TV tube testing....memories


Veteran Member
Reaction score
a figment of your imagination
Who remembers TVs and radios with tubes?

I have fond memories of taking the back off of a TV or radio and taking all the tubes out and putting them into a box and driving to the drug store.

I don't remember my father teaching me how, I was that young. I remember in elementary school taking that box on my bicycle down to the store, climbing on a chair and matching the tubes up to the analyzer sockets, pushing the test button and seeing the tube glow, the meter move to green (good) or red (replace)...

I'd then buy the tubes that needed replacing never cost us more than a few dollars...and peddling back home to fix the radio or TV...put the tubes back in, the cover back on...plug it in (the plug had a safety feature and was removed with the cover) and it always worked!

Does anyone else have those memories?

Or other memories of a time gone by (like back when we used to have to parallel park our cars)?

I have these memories and older ones. The time you are recalling was before solid state electronics took over in the 70's. The sixties were the time that we took tubes to drug stores and did the test and replace thingy.
Before that you called the TV repair guy to come to your home and do it. Radios... you had to take them to a repair shop, unless you listened to your crystal set with headphones like I did (no tubes, no plug-in electricity... no repairs necessary unless you sat on it). I recollect I built mine to gain credit towards my bear or lion rank in cub scouts in the 50's.

When I was in first grade, BEFORE TV !, I remember rushing home from school to listen to my afternoon adventure serials on a marvelous console PHILCO which had a turntable on a shelf below and a circular dial tuner on top with a green eye in the middle that shrunk and showed you when you were tuned to the exact frequency you wanted. It also had shortwave bands that were just magical. You could hear people talking from foreign lands at night if the conditions were agreeable, and you could always hear lots of Morse Code broadcasts.

Then the Japanese began building the first transistorized portable radios and public entertainment changed forever. Everything's mobile now and if something breaks we usually disdain repair, throw it away, and just buy a new one, huh ?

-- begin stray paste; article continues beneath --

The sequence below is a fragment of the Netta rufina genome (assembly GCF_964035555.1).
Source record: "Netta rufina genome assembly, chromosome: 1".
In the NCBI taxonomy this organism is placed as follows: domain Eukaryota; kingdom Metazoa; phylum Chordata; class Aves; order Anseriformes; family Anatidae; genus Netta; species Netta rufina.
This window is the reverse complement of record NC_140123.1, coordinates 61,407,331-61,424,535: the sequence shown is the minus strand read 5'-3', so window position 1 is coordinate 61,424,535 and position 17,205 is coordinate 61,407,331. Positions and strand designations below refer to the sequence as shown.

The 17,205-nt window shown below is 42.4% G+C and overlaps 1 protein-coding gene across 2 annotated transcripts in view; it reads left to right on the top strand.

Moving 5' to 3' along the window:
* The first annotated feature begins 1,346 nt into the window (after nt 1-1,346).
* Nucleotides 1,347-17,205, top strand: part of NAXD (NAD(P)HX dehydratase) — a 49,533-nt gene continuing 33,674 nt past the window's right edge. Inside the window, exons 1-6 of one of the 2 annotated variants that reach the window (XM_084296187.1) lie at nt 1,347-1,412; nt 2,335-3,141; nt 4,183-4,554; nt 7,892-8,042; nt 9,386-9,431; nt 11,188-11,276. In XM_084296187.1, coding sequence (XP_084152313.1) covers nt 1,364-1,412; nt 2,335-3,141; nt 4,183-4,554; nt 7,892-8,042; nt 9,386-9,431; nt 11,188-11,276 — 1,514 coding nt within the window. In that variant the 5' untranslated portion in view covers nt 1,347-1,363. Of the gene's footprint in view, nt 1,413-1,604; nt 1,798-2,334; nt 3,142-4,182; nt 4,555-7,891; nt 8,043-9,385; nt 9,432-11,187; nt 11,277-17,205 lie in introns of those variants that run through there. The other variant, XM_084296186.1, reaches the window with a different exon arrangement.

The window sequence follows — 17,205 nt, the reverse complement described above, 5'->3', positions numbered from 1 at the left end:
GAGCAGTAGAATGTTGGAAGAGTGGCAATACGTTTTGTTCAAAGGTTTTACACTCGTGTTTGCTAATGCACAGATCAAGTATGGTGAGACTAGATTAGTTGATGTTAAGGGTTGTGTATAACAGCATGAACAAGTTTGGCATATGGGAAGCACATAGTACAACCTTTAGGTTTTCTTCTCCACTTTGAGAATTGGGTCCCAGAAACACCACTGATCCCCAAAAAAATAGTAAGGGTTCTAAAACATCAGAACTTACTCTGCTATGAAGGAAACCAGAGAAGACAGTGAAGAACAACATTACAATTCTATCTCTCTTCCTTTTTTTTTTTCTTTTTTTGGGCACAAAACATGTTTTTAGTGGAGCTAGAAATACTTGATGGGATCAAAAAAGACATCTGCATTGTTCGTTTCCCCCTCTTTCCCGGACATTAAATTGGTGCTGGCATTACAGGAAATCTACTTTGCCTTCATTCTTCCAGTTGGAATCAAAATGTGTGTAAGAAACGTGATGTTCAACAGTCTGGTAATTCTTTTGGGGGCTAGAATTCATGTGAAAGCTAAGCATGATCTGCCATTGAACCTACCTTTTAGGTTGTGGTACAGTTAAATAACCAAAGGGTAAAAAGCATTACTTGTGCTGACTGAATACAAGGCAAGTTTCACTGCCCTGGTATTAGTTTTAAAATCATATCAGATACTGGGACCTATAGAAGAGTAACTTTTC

I think it's strange that the world rushed to completely replace all valve driven electronics with these new-fangled transistors.

Transistors have their uses - so do valves. I just bought myself a new guitar amplifier that uses old style valves instead of transistors. The sound is incredible!

It makes me think when I play with it. Progress is all well and good, but lets not forget what we already have and how good it is. There's no need to destroy the present in order to reach the future.
I remember my first transistor radio, complete with an earphone. I was stylin' (on my non-inline rollerskates). :)

My take on all this is that the twentieth century was all about converting the world from an analog reality to a digital reality. The switch from tubes to transistors to microchips is the underlying infrastructure through which this is being accomplished. And I agree, analog amps make a much richer and satisfying set of sounds for our analog senses. Too much perfection, which is now digitally attainable, sounds good but is somehow not as satisfying to our senses.


Yup...stylin !

ah crystal radios...and the antenna wire out my bedroom window and across the yard... the full range of bass that came out of those machines...the big bass boxes don't hold a candle to them..

when a skate board was you pulling those skates apart that tightened onto your patent leather shoes (we wore sneakers only for play, but put our school shoes back on to skate)...but we'd pull them apart and nail them to the bottom of a board...couldn't turn if you wanted to, worked up a sweat just getting it to roll at all...

being let out in the morning...coming in at dinner time...out again after dinner only to come back when the lights came on... at lunch we'd all bombard someone's house...and whoever it was had to fix lunch for 6-15.